16 June 2021
Trustees can improve the management of their pension schemes by taking better account of the social element of ESG according to LCP who have argued that the S shouldn’t be treated as the ‘poor relation’ in ESG.
In their response to the DWP’s call for evidence on Consideration of social risks and opportunities by occupational pension schemes, LCP points out that the data quality of social-related factors is not as good and less available than climate-related data and it may also be less clear cut when it comes to the impact on company performance. Clearer guidance for companies to report consistent and standardised data around their social practices would be a significant step forward.
Other points that LCP make in their submission are:
- The importance of the S in ESG has been overshadowed by the E and the G. Significant attention has been put on climate change and the spotlight has also been on governance issues because the potential for bad governance to impact a company’s value is more obvious.
- Attempting to tackle climate change without consideration of all the social factors that will be needed to transition to a low carbon society may ultimately lead to the process being delayed. This would have financial and social repercussions.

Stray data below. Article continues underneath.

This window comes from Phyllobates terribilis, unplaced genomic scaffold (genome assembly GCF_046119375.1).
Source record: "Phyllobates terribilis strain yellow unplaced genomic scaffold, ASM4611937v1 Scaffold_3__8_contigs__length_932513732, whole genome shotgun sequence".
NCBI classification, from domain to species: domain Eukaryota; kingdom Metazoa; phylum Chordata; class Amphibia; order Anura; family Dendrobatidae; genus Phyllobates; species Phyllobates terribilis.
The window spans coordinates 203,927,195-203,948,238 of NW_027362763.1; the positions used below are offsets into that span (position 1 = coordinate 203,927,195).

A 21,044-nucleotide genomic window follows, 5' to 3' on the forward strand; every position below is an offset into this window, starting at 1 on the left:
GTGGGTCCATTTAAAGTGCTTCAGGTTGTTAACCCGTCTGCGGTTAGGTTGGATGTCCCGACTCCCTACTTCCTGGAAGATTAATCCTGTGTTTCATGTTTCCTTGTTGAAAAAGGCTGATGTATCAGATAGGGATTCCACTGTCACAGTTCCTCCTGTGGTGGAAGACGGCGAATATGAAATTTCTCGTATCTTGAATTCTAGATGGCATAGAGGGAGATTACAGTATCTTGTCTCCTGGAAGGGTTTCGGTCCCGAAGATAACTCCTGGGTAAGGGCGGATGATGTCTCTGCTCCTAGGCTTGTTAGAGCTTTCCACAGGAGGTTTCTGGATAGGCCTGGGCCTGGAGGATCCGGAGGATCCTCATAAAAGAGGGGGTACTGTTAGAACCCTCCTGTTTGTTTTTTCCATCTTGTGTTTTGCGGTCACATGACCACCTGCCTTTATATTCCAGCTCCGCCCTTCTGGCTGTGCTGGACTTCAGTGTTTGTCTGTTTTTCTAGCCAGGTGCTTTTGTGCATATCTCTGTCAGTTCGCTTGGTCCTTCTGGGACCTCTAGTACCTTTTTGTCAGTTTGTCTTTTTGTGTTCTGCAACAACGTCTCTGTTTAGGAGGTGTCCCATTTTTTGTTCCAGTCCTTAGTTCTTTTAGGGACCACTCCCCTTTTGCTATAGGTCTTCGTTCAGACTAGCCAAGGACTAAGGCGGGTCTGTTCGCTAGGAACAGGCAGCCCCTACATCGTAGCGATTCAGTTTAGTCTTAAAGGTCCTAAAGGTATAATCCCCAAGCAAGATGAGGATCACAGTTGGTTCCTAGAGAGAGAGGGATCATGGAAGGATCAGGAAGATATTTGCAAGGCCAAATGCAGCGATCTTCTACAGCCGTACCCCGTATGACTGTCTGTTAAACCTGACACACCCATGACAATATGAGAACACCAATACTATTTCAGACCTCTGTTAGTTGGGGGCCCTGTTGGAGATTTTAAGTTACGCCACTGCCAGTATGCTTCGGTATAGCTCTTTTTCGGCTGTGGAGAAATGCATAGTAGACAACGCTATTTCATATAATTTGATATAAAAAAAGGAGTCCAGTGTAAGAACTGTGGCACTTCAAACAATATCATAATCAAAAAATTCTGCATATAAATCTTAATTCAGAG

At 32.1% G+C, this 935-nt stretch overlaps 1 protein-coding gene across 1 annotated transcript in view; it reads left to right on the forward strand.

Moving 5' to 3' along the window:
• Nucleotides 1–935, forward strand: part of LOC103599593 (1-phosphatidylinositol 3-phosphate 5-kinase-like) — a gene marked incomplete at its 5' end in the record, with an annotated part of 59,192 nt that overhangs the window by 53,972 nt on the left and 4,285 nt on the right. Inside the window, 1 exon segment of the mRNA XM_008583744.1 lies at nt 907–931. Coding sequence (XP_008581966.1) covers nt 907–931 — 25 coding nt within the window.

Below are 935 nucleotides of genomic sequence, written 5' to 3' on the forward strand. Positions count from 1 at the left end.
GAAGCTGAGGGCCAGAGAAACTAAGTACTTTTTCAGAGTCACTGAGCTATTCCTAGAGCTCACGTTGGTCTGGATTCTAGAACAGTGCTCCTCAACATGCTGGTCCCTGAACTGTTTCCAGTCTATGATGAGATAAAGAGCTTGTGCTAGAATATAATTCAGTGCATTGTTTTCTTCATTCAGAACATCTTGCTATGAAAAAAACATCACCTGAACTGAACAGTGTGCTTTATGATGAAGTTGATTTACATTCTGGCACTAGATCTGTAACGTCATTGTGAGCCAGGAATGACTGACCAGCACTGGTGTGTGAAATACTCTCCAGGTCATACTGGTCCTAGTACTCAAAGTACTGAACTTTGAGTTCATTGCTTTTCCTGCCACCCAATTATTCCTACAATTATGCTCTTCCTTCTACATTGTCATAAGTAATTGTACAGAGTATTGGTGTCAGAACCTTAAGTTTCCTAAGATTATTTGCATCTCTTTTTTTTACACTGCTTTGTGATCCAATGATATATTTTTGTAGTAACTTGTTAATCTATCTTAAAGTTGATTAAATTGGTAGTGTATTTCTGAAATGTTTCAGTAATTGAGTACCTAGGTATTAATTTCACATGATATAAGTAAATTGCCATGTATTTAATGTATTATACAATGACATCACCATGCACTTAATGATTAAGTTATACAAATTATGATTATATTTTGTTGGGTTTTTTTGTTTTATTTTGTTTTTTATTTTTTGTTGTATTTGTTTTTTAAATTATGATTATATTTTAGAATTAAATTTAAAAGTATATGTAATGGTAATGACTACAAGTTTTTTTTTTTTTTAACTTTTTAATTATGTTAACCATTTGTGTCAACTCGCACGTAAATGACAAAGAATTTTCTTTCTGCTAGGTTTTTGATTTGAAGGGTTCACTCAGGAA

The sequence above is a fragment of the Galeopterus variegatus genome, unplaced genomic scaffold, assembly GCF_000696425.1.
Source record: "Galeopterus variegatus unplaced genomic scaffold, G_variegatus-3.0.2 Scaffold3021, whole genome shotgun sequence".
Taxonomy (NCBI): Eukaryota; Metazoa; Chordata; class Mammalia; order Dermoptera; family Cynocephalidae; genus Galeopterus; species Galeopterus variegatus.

- Social issues are important for long term returns. Part of trustees’ fiduciary duty requires them to take account of financially material matters, including ESG and so social factors can’t be ignored.
- Trustees are a step removed from the companies their pension schemes invest in. This means they put a heavy reliance on fund managers to account for social issues and expect them to put pressure on supply chain companies to improve data quality and coverage.
- Better reporting on social factors by companies, and by fund managers in turn, would better equip trustees to provide effective oversight of the way the fund managers are addressing social risks and opportunities on their behalf.
Shyam Gharial, Consultant at LCP, commented:
“The S shouldn’t be the poor relation in ESG and we welcome that the DWP has recognised that S is the laggard when it comes to ESG priorities. With environmental and governance factors taking a front seat, and social factors being harder to quantify and measure, it is understandable that they have taken a backseat. However, it doesn’t make them any less important financially or ethically.”
“With greater policy momentum in this space, trustees will benefit by paying more attention. A great first step trustees can take is to probe their investment managers about how they consider and manage social risks and opportunities, and whether they incorporate these into their climate change policies.”